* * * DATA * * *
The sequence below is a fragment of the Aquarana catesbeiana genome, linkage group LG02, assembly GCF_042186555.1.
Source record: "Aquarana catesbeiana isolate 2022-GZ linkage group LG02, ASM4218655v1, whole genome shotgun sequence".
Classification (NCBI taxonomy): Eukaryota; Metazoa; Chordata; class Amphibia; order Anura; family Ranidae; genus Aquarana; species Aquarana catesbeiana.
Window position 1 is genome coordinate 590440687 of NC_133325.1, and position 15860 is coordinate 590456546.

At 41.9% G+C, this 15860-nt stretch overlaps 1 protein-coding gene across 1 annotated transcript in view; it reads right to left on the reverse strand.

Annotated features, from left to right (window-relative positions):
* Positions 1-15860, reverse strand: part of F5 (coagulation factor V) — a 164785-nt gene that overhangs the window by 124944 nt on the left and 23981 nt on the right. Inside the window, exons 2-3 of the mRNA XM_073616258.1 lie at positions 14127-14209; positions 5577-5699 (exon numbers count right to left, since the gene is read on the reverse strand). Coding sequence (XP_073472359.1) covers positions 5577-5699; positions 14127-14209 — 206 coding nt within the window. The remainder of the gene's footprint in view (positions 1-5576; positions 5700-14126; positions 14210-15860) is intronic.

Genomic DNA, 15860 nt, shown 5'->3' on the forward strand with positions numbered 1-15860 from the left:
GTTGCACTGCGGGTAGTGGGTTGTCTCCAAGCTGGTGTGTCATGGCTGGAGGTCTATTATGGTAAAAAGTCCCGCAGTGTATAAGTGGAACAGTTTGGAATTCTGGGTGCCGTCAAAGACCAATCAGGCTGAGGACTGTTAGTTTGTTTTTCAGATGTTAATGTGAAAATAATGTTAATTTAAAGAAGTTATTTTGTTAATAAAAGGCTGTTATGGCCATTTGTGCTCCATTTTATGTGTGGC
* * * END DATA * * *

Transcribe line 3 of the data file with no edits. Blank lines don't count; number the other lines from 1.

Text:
Classification (NCBI taxonomy): Eukaryota; Metazoa; Chordata; class Amphibia; order Anura; family Ranidae; genus Aquarana; species Aquarana catesbeiana.